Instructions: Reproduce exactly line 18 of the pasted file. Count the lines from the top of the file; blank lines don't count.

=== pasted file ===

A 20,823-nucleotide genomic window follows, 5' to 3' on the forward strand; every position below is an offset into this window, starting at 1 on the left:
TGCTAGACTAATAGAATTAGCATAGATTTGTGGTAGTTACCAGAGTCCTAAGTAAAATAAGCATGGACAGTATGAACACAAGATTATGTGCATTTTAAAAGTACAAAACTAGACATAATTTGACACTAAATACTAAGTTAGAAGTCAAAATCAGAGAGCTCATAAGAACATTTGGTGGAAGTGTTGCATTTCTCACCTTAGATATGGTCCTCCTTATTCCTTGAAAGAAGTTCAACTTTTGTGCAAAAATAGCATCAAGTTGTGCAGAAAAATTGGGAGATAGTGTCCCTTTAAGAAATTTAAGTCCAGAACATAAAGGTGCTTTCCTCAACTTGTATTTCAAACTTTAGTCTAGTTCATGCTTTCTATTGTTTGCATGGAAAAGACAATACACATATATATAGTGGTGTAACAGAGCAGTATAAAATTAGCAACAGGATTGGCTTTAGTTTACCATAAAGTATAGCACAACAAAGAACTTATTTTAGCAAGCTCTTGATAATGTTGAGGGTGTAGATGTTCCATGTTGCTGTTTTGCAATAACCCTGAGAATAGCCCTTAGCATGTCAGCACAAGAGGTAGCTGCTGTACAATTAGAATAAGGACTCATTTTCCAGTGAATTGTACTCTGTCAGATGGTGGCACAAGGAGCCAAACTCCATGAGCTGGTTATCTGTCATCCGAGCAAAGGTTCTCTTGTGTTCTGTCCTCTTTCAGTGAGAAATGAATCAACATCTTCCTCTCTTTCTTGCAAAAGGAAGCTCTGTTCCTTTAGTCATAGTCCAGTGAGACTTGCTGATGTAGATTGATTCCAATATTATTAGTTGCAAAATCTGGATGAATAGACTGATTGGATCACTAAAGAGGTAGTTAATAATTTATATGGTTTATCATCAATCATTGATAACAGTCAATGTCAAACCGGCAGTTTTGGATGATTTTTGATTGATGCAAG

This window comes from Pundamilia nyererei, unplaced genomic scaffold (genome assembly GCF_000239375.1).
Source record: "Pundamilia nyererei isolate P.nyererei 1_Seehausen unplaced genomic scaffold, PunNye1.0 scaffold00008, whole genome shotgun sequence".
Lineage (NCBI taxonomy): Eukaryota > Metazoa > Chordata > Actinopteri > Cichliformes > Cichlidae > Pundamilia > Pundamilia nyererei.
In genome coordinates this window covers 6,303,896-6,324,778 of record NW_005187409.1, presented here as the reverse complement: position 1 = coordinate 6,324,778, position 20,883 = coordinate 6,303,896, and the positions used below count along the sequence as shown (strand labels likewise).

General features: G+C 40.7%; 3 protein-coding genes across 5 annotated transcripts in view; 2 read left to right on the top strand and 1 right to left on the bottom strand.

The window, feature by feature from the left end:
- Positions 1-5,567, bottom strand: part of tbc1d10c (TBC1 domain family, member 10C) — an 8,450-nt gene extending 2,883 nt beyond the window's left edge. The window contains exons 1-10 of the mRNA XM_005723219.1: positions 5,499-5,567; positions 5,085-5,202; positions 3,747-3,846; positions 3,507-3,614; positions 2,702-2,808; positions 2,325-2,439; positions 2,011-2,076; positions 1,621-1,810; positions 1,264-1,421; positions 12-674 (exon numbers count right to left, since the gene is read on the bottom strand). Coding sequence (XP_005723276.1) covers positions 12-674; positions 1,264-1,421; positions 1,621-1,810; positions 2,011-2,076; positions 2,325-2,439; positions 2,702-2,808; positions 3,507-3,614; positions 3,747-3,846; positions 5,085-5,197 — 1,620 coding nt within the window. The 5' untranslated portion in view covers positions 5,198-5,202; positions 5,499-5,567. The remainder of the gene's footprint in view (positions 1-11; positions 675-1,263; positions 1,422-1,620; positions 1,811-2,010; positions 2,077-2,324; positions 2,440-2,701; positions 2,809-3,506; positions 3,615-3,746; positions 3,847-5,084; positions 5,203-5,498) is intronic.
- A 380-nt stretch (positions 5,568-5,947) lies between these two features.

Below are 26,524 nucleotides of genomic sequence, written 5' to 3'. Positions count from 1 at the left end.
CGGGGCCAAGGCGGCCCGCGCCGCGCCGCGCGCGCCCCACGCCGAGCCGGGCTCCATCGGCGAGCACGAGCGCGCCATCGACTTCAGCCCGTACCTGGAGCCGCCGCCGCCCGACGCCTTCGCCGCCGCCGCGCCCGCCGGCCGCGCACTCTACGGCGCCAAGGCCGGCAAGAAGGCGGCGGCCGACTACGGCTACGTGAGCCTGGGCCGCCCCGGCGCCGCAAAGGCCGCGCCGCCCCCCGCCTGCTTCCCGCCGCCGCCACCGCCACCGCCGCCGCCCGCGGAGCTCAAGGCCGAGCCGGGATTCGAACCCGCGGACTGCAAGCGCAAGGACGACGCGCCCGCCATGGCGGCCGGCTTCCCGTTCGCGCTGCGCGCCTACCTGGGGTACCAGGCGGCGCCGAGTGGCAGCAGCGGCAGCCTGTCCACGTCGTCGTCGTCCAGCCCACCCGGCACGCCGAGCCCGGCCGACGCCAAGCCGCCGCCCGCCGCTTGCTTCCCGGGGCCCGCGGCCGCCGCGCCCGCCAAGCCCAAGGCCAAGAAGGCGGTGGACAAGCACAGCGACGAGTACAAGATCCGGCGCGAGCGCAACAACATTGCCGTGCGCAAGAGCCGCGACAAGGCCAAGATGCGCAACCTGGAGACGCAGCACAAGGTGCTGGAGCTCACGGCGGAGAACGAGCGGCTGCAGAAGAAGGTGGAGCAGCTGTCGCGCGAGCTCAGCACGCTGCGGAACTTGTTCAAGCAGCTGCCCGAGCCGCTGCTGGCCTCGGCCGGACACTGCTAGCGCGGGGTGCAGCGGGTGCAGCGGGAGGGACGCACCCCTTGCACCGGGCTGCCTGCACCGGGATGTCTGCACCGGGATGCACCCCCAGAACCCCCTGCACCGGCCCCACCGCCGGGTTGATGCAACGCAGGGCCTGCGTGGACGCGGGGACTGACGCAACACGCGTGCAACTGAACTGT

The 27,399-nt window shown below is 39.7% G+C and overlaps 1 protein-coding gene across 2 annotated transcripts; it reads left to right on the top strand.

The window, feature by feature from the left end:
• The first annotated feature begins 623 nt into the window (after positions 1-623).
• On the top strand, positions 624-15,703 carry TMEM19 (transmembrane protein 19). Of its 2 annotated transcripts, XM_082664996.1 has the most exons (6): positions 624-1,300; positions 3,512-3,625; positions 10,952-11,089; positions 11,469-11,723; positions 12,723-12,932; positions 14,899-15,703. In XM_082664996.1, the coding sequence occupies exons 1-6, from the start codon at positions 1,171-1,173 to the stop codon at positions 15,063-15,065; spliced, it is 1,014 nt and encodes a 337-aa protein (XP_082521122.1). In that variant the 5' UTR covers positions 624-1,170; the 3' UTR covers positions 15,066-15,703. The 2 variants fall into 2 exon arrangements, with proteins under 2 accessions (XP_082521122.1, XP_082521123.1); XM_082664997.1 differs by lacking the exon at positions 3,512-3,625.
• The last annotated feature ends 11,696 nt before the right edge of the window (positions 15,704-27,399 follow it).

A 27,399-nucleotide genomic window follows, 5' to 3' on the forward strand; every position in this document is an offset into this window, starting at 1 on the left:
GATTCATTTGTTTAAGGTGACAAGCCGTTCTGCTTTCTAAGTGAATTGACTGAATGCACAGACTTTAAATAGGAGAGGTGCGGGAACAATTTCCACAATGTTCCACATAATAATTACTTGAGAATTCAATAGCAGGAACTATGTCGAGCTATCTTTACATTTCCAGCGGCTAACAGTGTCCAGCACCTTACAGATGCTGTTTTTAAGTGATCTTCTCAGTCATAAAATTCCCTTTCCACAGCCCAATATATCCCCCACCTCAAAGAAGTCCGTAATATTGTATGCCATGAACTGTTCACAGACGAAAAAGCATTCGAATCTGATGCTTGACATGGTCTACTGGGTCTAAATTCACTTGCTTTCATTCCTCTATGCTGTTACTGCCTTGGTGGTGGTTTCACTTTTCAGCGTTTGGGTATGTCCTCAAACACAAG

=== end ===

A 27,399-nucleotide genomic window follows, 5' to 3' on the forward strand; every position in this document is an offset into this window, starting at 1 on the left: